“If a child grows to adulthood with a verbal world in his head which corresponds fairly closely to the extensional world that he finds around him in his widening experience, he is in relatively small danger of being shocked or hurt by what he finds, because his verbal world has told him what, more or less, to expect. He is prepared for life. If, however, he grows up with a false map in his head – that is, with a head crammed with error and superstition – he will be constantly running into trouble, wasting his efforts and acting like a fool.”
-S. I. Hayakawa
Research in several academic fields, especially in the last few decades, has given us a new perspective on our own minds. These are the fields at the confluence of science and philosophy: fields like experimental psychology, probability theory, decision theory, information theory and artificial intelligence. In these disciplines we have begun to examine human reasoning and knowledge itself, and to attempt to explain how they work. Here we have developed powerful tools for understanding our world. Rationality is about applying these tools to our thoughts and actions in order to systematically optimize our lives and our world.
As it turns out, evolution has not provided us with good natural rationality instincts, and most of the time we wield the tools of rationality rather clumsily if at all. Experimental psychology has identified a large number of cognitive biases – bugs in our reasoning software – that we are susceptible to. We see patterns in randomness, and causality where there is none. We tend to accept the myths and superstitions of our social and cultural groups without considering the reasoning behind these beliefs. We choose leaders based on factors like their enthusiasm, charisma and even the shape of their face rather than characteristics that would actually qualify them to make our most important decisions. We tend to first form beliefs based on gut instinct and then afterward go about trying to find reasons to justify them, rather than letting reasons lead us to beliefs. We tend to make decisions emotionally instead of using our faculties of reason. Perhaps worst of all, we are mostly blind to all of this, and tend to believe we choose our beliefs and make our decisions more rationally than we really do. But we do have faculties of reason, and we can learn to use them better.
From experimental psychology we can learn how our biases can cause wrong thinking and bad decisions. From probability theory we can learn to correctly draw conclusions from observations and make the best use of the information available to us. From decision theory we can learn how to best allocate our resources and make choices that lead to the best outcomes. By identifying the bugs and inadequacies in our brain’s reasoning software and by learning better methods of reasoning we can effectively upgrade our brain’s reasoning software, what cognitive scientist Keith Stanovich calls our mindware.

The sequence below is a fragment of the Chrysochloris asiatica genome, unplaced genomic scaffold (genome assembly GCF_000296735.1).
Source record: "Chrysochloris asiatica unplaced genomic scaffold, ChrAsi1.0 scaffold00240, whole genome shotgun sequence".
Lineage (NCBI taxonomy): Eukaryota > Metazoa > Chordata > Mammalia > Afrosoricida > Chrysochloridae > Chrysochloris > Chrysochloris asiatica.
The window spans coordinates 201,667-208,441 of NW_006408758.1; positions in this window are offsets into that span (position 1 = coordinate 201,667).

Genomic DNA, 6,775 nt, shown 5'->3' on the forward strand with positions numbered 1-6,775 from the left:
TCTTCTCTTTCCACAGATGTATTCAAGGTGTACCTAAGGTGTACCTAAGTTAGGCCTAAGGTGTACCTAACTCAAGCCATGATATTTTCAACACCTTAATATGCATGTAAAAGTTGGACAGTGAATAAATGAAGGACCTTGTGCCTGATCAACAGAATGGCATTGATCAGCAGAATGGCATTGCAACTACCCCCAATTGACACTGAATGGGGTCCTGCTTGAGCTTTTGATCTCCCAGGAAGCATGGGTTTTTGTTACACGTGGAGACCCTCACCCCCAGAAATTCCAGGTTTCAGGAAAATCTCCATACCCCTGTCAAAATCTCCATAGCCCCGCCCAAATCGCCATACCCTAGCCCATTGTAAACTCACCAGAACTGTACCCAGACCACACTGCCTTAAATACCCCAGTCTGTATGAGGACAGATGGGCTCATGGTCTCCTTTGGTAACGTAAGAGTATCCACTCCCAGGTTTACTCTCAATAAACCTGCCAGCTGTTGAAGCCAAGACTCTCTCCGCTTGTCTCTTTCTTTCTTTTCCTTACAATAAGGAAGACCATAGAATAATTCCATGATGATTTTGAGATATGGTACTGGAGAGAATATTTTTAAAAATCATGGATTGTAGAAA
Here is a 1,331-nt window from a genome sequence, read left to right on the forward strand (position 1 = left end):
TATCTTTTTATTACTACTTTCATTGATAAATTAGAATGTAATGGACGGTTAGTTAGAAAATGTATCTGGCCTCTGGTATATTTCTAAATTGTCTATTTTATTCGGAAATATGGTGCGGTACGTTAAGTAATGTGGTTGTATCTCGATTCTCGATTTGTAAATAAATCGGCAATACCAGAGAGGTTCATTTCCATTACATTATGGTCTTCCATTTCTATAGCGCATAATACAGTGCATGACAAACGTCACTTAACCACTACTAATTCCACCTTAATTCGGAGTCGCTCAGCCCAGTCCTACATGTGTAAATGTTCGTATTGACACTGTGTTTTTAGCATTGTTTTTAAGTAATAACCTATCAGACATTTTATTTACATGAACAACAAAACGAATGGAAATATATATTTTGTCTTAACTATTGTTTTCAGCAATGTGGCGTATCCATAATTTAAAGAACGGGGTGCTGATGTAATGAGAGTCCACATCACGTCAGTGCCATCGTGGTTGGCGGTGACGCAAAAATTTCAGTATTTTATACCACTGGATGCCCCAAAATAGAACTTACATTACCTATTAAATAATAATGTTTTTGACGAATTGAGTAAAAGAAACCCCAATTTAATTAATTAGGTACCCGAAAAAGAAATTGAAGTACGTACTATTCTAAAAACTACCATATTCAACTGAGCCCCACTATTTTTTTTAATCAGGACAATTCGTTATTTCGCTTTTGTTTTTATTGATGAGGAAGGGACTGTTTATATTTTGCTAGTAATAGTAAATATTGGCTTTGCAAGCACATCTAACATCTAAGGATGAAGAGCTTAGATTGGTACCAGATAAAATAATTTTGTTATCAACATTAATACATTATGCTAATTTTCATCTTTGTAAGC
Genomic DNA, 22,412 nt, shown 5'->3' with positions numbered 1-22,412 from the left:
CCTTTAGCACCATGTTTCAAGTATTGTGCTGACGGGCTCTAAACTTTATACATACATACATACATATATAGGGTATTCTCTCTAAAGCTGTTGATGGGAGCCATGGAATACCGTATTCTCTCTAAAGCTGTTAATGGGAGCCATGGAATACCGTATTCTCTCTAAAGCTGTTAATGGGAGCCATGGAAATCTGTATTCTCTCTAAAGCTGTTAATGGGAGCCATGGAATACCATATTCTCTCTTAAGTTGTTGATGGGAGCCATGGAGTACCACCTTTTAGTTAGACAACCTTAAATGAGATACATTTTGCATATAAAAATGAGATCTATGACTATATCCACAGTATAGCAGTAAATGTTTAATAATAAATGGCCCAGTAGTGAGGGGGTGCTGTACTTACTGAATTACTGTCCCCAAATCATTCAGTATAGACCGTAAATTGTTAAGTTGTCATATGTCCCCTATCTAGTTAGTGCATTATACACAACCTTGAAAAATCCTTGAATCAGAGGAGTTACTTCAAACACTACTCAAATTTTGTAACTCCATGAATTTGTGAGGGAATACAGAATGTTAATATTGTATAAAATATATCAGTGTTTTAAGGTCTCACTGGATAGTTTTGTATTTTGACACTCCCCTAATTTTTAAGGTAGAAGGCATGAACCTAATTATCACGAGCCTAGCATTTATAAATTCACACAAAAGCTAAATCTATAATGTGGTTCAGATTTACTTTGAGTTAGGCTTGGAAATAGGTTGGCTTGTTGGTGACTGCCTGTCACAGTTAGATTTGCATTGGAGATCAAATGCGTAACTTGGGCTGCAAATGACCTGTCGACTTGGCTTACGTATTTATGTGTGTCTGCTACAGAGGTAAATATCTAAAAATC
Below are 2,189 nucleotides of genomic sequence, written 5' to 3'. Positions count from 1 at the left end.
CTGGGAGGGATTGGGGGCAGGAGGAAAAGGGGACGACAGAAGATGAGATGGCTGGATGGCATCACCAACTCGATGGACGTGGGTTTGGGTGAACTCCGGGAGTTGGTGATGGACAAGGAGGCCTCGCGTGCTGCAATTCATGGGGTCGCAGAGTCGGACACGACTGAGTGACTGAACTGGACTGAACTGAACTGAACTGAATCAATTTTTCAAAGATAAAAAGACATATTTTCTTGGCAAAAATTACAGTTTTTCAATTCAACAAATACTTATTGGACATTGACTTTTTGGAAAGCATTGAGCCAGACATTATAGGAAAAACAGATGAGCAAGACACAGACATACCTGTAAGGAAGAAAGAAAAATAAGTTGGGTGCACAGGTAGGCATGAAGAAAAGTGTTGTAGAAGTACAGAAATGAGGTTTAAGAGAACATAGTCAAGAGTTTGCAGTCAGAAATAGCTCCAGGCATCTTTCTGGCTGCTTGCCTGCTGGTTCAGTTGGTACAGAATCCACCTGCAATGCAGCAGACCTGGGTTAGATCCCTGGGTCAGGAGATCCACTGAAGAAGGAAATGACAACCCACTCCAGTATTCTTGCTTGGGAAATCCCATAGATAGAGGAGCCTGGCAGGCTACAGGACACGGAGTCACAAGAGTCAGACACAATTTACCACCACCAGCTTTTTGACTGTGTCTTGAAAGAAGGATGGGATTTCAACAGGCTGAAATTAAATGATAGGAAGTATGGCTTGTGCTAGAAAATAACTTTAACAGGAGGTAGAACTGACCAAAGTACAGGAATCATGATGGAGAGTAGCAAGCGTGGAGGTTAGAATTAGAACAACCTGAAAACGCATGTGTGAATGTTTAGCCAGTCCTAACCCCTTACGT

As ideas spill over from the research world and diffuse through the general public, rationality has been slowly spreading into a minor social movement. Popular books about probability, inference, human reasoning, logical fallacies, social psychology and other topics relevant to human rationality have began to appear on bestseller lists. There are even meetup groups organized in dozens of cities that meet regularly to discuss and practice being more rational.
“I’m not being all that fanciful or idealistic in saying that we are in many ways trembling on the threshold of a far deeper understanding of ourselves than ever before… Given how much of our view of the world is shaped by our perceptions and the way we filter information as it reaches us, clarifying our understanding of that filter is bound to significantly reshape our relationship to the world.”
Despite its growing popularity, it is probably best not to think about rationality as a group or movement to join. A social movement will inevitably gather its own leaders, beliefs and group norms, and the idea of rationality is somewhat antithetical to that. Rationality is about no more than taking the information you receive from your senses and using that information in an optimum way. Ideally, rationality has no official position on any particular belief; it only demands consistency in the reasoning connecting those beliefs with your state of knowledge. A person may apply the ideas of rationality to answer specific questions about the world, but rationality itself has no built-in answers to specific questions.
Rationality is about trying to achieve the best possible correspondence between our beliefs about the world and the world itself, and to then use these beliefs to inform our decisions so that our actions tend to lead to the best outcomes. Modern science and philosophy has discovered powerful tools to help us achieve these goals. If we use them, and encourage others to do so, perhaps we can make ourselves and our world more rational.